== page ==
Want to know what’s been going on with JUnit? Come check it out at two talks:
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A new tech report is up:
Theories in Practice: Easy-to-Write Specifications that Catch Bugs
by David Saff, Marat Boshernitsan, and Michael Ernst
Automated testing during development helps ensure that software works according to the test suite. Traditional test suites verify a few well-picked scenarios or example inputs. However, such example-based testing does not uncover errors in legal inputs that the test writer overlooked. We propose theory-based testing as an adjunct to example-based testing. A theory generalizes a (possibly infinite) set of example-based tests. A theory is an assertion that should be true for any data, and it can be exercised by human-chosen data or by automatic data generation. A theory is expressed in an ordinary programming language, it is easy for developers to use (often even easier than example-based testing), and it serves as a lightweight form of specification. Six case studies demonstrate the utility of theories that generalize existing tests to prevent bugs, clarify intentions, and reveal design problems.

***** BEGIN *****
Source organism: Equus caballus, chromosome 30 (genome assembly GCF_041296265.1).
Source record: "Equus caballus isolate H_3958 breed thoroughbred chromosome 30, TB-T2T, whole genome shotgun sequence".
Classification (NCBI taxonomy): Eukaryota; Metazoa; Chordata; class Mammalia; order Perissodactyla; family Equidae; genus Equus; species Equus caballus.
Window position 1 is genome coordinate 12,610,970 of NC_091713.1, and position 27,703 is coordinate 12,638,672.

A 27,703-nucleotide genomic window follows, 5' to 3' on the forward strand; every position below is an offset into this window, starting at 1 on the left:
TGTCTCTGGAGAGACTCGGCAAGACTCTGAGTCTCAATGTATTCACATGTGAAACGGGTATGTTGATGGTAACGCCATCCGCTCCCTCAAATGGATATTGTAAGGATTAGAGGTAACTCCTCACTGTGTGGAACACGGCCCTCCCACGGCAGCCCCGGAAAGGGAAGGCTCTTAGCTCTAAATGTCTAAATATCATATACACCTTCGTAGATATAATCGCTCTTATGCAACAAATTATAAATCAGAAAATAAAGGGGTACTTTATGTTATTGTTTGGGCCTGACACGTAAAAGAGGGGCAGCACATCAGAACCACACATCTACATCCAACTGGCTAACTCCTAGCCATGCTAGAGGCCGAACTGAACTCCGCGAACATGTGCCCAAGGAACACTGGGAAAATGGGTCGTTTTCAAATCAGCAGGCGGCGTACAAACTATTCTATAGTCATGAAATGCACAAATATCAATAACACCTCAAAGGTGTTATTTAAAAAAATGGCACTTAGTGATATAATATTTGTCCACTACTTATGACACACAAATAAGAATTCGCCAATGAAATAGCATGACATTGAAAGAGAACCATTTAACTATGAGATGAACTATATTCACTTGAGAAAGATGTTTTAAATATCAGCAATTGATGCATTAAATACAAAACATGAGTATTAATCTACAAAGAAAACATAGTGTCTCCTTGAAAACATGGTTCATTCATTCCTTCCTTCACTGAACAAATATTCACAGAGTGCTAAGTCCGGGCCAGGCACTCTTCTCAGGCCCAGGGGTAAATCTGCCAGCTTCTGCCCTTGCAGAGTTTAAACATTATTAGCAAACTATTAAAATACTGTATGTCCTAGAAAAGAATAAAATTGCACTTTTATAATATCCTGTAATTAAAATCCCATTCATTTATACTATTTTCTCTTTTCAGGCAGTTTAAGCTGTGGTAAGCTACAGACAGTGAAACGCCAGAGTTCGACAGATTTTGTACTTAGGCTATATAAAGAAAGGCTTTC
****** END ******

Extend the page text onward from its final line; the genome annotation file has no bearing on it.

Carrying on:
Pull up a stool. From 2008 on, the Green Bar will be where I share thoughts and announcements about building, testing, and thinking about software. What’s a green bar? First, it’s this:
For ten years now, test-infected Java programmers have looked forward to that green bar to know that things are as they should be. My four-year-old son knows to bug me to make sure that the bar is green.
However, also think of the green bar as a place where we can meet, share a drink*, and talk about what we want to see happen in software, and the world. The sign on the back wall says “All that’s made is first named.” At the bar, we’ll name it, and then go out to make it.
P.S. I’ve blogged before. Those posts will stay up where they are, and new material will be added here.
* Actually, only talking about software will happen here. For the drinking, and talking about the world, you’ll have to drop me a mail.